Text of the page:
Sandra Gagnon isn’t optimistic the Missing Women Commission of Inquiry will answer questions about her lost sister.
When formal proceedings begin later this year, she’ll be staying away for the most part.
“I am moving on with my life,” says Gagnon, who reported her sister Janet Henry’s disappearance to police almost 14 years ago, on June 25, 1997.
“It has torn me down in the past and I don’t want it to happen again.”
One of 62 women missing from Vancouver’s Downtown Eastside, Henry’s face still remains on a “Missing Women” poster.
Although there has been no conclusive DNA evidence linking Henry to Robert Pickton’s Port Coquitlam pig farm, Gagnon has little doubt about where her sister died.
“We haven’t got any answers, but the task force is almost certain that Janet ended up there. They know more than we do, but they don’t tell us everything,” she says.
She still hopes that one day her family will find out what happened to Henry.
“I hope one day we can find answers so we can go back to Alert Bay and have a memorial service and erect a tombstone,” says Gagnon.
Last week, the province announced several families of murdered and missing women will receive government funding to participate in the inquiry.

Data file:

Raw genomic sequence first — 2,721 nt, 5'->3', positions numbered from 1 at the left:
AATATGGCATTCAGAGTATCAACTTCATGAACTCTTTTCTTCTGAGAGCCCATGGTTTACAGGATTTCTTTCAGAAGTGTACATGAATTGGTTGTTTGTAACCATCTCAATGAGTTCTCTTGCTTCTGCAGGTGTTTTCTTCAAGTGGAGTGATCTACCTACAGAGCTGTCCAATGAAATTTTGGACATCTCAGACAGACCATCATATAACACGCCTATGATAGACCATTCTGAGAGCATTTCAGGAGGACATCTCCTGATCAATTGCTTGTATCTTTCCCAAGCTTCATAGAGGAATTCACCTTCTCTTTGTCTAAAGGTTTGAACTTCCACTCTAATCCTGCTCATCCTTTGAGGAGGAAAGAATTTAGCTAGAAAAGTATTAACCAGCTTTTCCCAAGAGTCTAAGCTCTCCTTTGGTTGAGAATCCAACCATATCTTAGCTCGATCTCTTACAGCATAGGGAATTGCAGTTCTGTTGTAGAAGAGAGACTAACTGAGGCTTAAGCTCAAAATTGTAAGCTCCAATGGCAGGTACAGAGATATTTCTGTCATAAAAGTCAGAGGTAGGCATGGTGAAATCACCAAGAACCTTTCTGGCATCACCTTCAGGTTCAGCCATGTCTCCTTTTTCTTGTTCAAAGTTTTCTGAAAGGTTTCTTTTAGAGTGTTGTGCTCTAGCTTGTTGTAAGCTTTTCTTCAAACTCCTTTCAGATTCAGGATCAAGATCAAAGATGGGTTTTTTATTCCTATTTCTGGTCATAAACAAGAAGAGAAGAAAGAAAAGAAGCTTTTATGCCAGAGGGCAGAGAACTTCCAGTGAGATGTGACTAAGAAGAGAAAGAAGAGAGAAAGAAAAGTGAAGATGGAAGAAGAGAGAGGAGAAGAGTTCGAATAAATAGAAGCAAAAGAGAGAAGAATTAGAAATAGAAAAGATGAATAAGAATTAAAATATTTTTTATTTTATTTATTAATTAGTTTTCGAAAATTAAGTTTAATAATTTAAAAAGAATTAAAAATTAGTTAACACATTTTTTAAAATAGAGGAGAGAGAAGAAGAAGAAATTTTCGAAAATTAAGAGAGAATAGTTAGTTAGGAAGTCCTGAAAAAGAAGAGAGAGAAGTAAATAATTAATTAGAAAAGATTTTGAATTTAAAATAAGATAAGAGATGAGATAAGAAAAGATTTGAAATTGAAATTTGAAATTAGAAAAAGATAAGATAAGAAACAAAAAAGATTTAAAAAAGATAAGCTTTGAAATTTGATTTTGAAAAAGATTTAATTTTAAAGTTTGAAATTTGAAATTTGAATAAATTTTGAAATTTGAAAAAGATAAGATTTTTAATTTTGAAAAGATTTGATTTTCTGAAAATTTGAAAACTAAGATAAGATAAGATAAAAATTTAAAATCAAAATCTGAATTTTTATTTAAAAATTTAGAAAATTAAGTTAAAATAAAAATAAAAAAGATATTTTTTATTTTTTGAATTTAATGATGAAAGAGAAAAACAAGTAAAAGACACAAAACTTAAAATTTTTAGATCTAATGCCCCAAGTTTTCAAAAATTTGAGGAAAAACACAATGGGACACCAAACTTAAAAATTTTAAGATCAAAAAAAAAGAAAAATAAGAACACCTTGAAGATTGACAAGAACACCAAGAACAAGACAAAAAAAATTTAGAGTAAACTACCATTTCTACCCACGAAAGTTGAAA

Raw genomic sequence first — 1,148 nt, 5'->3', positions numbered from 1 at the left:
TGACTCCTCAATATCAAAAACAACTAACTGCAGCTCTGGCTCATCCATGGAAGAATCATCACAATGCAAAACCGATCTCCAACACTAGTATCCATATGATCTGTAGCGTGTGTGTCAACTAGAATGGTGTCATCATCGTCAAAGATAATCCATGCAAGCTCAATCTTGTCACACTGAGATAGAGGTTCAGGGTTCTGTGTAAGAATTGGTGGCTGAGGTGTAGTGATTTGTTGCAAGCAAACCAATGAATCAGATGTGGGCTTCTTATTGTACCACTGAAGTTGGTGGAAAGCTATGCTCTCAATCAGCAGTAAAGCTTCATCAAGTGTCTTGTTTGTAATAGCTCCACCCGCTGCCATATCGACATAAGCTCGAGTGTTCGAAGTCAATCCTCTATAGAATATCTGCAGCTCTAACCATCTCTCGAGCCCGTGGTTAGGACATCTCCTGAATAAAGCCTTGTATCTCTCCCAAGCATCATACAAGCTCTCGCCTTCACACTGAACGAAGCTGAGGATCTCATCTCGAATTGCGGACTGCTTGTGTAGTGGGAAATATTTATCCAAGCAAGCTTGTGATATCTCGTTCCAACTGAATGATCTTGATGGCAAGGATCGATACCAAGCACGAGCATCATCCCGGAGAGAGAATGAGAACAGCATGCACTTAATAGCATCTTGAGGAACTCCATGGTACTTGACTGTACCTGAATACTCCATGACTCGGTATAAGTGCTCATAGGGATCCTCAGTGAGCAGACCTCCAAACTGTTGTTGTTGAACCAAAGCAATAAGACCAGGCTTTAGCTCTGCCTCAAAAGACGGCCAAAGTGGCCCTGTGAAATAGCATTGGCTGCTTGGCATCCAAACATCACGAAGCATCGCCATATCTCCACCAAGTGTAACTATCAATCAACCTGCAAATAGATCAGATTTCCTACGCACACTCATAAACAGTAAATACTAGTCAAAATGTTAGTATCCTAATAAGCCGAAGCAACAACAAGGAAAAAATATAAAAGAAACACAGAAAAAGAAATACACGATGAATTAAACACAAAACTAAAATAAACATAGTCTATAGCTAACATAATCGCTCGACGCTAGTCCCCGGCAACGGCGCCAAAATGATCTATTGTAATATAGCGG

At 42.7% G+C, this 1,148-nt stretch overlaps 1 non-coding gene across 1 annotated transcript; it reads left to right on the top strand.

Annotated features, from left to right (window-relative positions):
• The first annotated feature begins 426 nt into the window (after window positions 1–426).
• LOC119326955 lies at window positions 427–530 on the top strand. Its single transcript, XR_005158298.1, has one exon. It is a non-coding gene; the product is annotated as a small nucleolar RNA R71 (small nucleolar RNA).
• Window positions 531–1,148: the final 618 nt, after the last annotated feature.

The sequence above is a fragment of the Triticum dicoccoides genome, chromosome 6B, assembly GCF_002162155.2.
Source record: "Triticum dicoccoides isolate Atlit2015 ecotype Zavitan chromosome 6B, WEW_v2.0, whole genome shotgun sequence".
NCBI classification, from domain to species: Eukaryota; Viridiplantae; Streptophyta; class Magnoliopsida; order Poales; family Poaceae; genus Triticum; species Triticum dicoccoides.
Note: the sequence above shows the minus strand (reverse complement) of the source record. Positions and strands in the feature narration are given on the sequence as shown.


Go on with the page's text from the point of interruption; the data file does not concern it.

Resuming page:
Gagnon wasn’t one of the 13 applicants who requested financial assistance to participate in formal hearings.
The Missing Women Commission of Inquiry was appointed by the provincial government last year to research the conduct of police investigations into women reported missing from Vancouver’s Downtown Eastside between January 23, 1997 and February 5, 2002.
It will also investigate missing women and suspected multiple murders throughout the province.
The commission forums are expected to begin in northern B.C. in mid-June. The final report will be submitted to the attorney general on or before Dec. 31.